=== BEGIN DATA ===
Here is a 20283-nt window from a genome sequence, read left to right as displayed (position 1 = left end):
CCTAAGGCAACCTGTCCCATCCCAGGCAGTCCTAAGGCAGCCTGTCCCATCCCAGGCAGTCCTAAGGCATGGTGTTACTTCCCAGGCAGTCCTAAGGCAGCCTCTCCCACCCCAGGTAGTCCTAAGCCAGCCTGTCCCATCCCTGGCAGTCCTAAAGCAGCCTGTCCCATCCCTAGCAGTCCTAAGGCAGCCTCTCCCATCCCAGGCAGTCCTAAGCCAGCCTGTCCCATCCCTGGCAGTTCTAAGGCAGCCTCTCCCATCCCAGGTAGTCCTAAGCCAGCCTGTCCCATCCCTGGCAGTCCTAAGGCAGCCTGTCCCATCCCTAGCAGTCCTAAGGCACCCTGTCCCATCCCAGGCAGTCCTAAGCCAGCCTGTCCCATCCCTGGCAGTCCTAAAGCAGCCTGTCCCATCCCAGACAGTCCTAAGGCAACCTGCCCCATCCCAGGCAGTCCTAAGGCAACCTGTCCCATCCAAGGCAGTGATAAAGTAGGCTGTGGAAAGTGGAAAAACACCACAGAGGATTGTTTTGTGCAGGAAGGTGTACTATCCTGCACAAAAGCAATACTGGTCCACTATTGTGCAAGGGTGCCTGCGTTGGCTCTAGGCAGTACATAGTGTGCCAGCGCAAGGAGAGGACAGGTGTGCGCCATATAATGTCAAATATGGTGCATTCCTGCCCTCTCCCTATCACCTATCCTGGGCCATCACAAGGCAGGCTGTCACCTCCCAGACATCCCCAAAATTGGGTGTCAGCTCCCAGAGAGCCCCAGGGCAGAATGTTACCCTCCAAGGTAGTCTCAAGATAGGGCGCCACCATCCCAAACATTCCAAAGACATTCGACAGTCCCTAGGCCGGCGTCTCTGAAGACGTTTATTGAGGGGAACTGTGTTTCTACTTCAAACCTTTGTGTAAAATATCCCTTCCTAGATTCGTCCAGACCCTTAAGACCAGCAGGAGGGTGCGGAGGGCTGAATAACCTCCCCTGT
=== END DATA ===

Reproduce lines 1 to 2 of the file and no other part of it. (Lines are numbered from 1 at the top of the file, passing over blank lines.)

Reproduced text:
Here is a 20283-nt window from a genome sequence, read left to right as displayed (position 1 = left end):
CCTAAGGCAACCTGTCCCATCCCAGGCAGTCCTAAGGCAGCCTGTCCCATCCCAGGCAGTCCTAAGGCATGGTGTTACTTCCCAGGCAGTCCTAAGGCAGCCTCTCCCACCCCAGGTAGTCCTAAGCCAGCCTGTCCCATCCCTGGCAGTCCTAAAGCAGCCTGTCCCATCCCTAGCAGTCCTAAGGCAGCCTCTCCCATCCCAGGCAGTCCTAAGCCAGCCTGTCCCATCCCTGGCAGTTCTAAGGCAGCCTCTCCCATCCCAGGTAGTCCTAAGCCAGCCTGTCCCATCCCTGGCAGTCCTAAGGCAGCCTGTCCCATCCCTAGCAGTCCTAAGGCACCCTGTCCCATCCCAGGCAGTCCTAAGCCAGCCTGTCCCATCCCTGGCAGTCCTAAAGCAGCCTGTCCCATCCCAGACAGTCCTAAGGCAACCTGCCCCATCCCAGGCAGTCCTAAGGCAACCTGTCCCATCCAAGGCAGTGATAAAGTAGGCTGTGGAAAGTGGAAAAACACCACAGAGGATTGTTTTGTGCAGGAAGGTGTACTATCCTGCACAAAAGCAATACTGGTCCACTATTGTGCAAGGGTGCCTGCGTTGGCTCTAGGCAGTACATAGTGTGCCAGCGCAAGGAGAGGACAGGTGTGCGCCATATAATGTCAAATATGGTGCATTCCTGCCCTCTCCCTATCACCTATCCTGGGCCATCACAAGGCAGGCTGTCACCTCCCAGACATCCCCAAAATTGGGTGTCAGCTCCCAGAGAGCCCCAGGGCAGAATGTTACCCTCCAAGGTAGTCTCAAGATAGGGCGCCACCATCCCAAACATTCCAAAGACATTCGACAGTCCCTAGGCCGGCGTCTCTGAAGACGTTTATTGAGGGGAACTGTGTTTCTACTTCAAACCTTTGTGTAAAATATCCCTTCCTAGATTCGTCCAGACCCTTAAGACCAGCAGGAGGGTGCGGAGGGCTGAATAACCTCCCCTGT